Automation will change the client-lawyer relationship
- Clients can and will be more demanding of their outside firms
- Billing will become very different, based on transparency and predictability
- In-house counsel will be expected to give more thought to how work is structured and distributed
Automation will also have a significant impact on how patent departments work with other parts of the IP ecosystem, in particular outside counsel. It will lead to law firms cutting a lot of expense out of the work they do, predicts one in-house lawyer: “This will change the client-lawyer relationship dramatically.” Clients will be increasingly reluctant to pay hourly rates for routine work and law firms will have to respond creatively – not necessarily by cutting their fees, but pricing work more appropriately and being more transparent in how they invoice.
To some extent, change is already happening. “The traditional law firm charging model is very much under threat. With nearly every job we ask for an estimate and expect to be told if there is significant variance,” says one in-house counsel. A former in-house counsel adds: “Clients are more cost sensitive than they used to be. They care about the bill and high-level service.” And one US lawyer provides a perspective from the other side of the fence: “Corporate IP departments are completely in control on fees – it’s a question of what they are prepared to pay for. It’s almost a race to the bottom.”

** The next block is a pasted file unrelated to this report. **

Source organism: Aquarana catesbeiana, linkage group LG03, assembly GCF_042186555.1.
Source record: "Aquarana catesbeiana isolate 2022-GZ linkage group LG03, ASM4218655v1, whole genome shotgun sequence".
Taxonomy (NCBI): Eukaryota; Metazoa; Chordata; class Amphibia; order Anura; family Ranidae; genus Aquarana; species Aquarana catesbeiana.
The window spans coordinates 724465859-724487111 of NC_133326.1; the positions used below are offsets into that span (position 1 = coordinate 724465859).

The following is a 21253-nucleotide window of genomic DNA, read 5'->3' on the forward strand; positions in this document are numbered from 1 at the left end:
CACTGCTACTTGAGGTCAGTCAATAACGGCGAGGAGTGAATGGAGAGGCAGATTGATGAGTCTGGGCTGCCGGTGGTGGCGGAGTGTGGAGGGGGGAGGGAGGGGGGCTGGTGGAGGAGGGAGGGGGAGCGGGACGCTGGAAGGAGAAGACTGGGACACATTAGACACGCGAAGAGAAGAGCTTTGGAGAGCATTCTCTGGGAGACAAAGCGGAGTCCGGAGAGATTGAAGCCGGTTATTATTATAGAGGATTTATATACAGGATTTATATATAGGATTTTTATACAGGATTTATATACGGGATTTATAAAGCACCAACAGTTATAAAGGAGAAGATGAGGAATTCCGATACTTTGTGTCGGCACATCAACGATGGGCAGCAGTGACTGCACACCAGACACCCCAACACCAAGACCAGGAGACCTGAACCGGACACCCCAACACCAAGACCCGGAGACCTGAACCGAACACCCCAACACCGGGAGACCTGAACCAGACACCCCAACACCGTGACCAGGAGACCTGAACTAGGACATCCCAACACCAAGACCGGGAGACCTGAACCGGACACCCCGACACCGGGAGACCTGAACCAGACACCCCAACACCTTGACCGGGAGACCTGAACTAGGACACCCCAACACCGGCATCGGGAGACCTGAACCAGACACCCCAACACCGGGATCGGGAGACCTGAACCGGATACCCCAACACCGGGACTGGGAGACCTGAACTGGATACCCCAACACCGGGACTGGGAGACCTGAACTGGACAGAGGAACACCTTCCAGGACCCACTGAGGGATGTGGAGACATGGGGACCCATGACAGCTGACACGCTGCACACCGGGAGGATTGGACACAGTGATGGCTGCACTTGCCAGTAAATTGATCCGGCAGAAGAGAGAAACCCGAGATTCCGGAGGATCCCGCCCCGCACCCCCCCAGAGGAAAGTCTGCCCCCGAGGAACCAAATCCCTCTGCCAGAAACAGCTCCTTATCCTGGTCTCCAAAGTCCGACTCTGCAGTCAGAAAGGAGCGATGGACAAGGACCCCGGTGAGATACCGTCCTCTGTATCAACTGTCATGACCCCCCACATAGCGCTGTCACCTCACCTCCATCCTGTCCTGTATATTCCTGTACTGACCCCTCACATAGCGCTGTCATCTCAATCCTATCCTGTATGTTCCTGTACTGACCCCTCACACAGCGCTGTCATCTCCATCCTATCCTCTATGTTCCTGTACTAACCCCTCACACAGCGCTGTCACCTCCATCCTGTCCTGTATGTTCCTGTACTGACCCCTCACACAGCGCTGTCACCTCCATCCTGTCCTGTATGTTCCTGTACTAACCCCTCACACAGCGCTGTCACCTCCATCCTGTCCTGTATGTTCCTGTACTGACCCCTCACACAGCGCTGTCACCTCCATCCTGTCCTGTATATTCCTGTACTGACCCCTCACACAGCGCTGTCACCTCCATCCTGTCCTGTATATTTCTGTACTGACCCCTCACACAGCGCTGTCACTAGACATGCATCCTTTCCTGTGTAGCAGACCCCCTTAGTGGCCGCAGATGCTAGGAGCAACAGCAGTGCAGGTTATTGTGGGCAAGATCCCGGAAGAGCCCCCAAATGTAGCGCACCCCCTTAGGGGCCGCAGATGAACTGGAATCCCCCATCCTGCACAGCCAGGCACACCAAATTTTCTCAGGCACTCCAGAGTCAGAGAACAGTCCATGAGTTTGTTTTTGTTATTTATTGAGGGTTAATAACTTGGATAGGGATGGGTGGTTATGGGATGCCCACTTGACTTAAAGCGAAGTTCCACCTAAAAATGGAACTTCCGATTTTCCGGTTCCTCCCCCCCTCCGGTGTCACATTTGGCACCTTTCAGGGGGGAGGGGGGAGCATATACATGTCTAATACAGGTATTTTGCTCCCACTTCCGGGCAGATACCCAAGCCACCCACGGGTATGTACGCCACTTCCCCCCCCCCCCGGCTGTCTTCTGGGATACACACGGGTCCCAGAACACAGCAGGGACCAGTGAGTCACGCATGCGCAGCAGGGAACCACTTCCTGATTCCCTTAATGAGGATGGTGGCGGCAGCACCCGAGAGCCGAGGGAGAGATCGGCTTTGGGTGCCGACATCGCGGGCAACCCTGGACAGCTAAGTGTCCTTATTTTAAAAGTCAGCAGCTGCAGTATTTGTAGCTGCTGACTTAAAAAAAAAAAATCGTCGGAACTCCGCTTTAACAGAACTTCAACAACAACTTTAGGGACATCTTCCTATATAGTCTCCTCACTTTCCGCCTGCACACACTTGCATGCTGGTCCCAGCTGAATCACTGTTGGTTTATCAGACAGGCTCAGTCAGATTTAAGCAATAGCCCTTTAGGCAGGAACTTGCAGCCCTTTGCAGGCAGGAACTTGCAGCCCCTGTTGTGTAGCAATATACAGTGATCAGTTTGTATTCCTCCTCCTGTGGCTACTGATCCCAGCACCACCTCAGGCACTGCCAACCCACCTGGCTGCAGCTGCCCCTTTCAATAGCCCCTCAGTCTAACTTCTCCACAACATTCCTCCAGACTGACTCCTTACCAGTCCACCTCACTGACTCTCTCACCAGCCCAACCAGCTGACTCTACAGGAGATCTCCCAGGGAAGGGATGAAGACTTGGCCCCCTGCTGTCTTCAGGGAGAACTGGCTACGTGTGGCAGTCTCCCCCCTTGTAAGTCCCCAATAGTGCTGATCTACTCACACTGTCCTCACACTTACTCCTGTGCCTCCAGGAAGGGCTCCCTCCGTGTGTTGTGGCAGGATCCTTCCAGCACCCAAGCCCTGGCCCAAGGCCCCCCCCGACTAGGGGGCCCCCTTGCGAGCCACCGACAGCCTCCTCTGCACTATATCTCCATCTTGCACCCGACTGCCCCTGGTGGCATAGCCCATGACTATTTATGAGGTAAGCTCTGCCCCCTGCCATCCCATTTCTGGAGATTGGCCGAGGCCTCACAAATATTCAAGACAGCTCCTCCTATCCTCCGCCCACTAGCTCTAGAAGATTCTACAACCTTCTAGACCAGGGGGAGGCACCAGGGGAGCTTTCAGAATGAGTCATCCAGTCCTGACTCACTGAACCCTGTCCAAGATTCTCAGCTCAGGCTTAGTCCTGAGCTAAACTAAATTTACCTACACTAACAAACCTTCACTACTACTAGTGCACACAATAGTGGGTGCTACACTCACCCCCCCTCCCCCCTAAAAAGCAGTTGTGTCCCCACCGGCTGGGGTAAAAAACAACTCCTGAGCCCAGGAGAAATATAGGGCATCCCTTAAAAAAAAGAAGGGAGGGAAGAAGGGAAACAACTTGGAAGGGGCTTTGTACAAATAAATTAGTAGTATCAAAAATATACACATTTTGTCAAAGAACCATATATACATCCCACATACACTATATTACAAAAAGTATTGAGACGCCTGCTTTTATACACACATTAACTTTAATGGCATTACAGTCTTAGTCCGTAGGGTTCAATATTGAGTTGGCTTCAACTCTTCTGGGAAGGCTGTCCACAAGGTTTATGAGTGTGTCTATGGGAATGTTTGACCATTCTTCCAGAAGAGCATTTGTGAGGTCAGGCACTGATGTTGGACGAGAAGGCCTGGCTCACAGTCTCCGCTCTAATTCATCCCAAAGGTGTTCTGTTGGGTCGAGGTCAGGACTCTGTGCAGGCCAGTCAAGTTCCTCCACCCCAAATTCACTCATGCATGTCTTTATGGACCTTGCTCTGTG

Companies may be more in control, but this in turn presents challenges. Procurement departments will play a greater role in monitoring costs and will want to know what happens to any savings made from outside counsel. In-house counsel may have to become more active in reviewing their outside firms and scoring them, justifying why one firm is chosen over another (particularly if it is more expensive) and more prepared to move work to other firms or cancel projects that go over budget. Greater attention will be paid to how IP departments are structured: will they be standalone companies? What are the most efficient tax structures? How should they be led – what is the role of a CEO or CIPO? Where does the budget sit – law, technology or elsewhere? There are no right answers to any of these questions, but diligent patent heads will give them serious consideration.